[Spellyans] -ita

nicholas williams njawilliams at gmail.com
Tue Jul 1 10:55:49 IST 2008


If the expression in gwir were really *yn whyr 'truly', there would in  
all Cornish literature be at least one example
with the expected mutation after yn. There are *no examples* anywhere.
I have found the following attestations:

yn gvyr x 2
in gvyr x 1
in guir x 2
en guir x 1
yn guyr x 4
en gwyr x 1
in gwyr x 1
in gwyre x 1

Notice incidentally that <in> is as common in the texts as <yn> in  
this phrase.
Caradar had already noticed that the form was yn gwyr rather than yn  
whyr in his Supplement to Cornish Simplified. We can be quite sure  
that in gwir/yn gwyr means 'in truth' rather than 'truly'.

Nicholas


On 30 Jun 2008, at 23:36, A. J. Trim wrote:

> Yes, I think you have it about right in KS, regarding <i> and <y>,  
> though I'm still not sure about bÿs/bës words.
>
> Why are despit and constrin quoted as exceptions? Surely, these have  
> stressed <i> = [i:], and so are regular.
> I would also expect [I@] and [i:@] to be <ia> (e.g. fia "to flee"),  
> and [ja] to be <ya>(e.g. redya "to read") and I would expect final <- 
> y>, e.g. tyby "to suppose", chy "house".
>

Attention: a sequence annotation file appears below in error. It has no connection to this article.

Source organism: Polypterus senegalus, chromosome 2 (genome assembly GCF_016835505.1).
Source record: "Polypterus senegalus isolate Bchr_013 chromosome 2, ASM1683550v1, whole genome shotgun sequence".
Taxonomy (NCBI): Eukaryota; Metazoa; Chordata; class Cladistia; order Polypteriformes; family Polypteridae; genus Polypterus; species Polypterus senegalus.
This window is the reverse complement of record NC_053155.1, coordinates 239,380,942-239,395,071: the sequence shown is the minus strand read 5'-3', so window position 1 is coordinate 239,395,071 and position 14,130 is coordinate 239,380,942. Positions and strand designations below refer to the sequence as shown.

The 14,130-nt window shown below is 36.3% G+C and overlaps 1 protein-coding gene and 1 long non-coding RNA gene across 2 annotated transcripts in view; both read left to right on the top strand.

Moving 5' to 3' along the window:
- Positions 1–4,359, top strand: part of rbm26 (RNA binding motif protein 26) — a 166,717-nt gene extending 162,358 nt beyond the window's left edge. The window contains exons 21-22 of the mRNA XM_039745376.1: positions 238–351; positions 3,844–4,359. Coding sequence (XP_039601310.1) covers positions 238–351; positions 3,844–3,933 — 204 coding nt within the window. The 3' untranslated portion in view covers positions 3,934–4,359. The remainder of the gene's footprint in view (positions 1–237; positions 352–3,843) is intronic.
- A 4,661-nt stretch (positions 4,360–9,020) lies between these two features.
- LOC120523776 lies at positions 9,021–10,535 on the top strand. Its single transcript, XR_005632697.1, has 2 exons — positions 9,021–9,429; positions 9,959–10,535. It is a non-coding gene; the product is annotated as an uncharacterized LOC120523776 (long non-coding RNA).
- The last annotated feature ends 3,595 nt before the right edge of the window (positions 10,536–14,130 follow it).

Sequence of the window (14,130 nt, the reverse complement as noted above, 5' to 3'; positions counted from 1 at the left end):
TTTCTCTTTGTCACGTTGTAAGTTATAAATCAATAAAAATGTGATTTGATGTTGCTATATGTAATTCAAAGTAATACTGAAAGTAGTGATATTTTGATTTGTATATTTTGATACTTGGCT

> Initial <i> would be OK but there are exceptions (e.g. yw "is", y  
> "his", yma/ymons, ytho). These will need to be in a very short list  
> else they will need to be predictable -- "function" word is too  
> vague a term.
> What happens when a word starts with <gy-> or <gi-> under soft  
> mutation? Does it become <y-> or <i-> respectively, or do they all  
> become <i->?
> How do we know whether yn gwir is "truly" (with missing mutation) or  
> in gwir "in truth", and does "in truth" mean "truly" anyway?
> I can live with it, if that is what you want to do, but I think that  
> I would prefer not to have this initial <i> rule. It appears to be  
> cosmetic only and without function.
>
>
> Regards,
>
> Andrew J. Trim
>
>
>
> From: nicholas williams
> Sent: Monday, June 30, 2008 6:20 PM
> To: Standard Cornish discussion list
> Subject: Re: [Spellyans] -ita
>
> KS uses y for [I] everywhere except
> in derivatives of monosyllables in <i>, e.g. gwir, gwiryoneth; tir,  
> tiryow
> and also where a final long i occurs in a stressed syllable despit,  
> constrin.
> initially, e.g. istyna, inclynya, in, indella, etc.
> yn adverbial is distinguished from in 'in': yn tâ but in gwir.
>
> Nicholas
>
>
> On 30 Jun 2008, at 18:16, Terry Corbett wrote:
>
>> Since we have a [I] pronunciation we should use a < y >.
>>
>> Terry
>>
>> On Mon, Jun 30, 2008 at 9:42 AM, A. J. Trim <ajtrim at msn.com> wrote:
>> Yes.
>>
>> Either make the choice between <i> and <y> simple and consistent or  
>> say that either may be used optionally anywhere, or discard one and  
>> just use the other.
>> Please don't leave us with the current unpredictable mishmash.
>>
>> By the way, what is Cornish for "mishmash"? ... deray, perhaps ...  
>> or dere, or derai?
>>
>>
>> Regards,
>>
>> Andrew J. Trim
>>
>>
>>
>>
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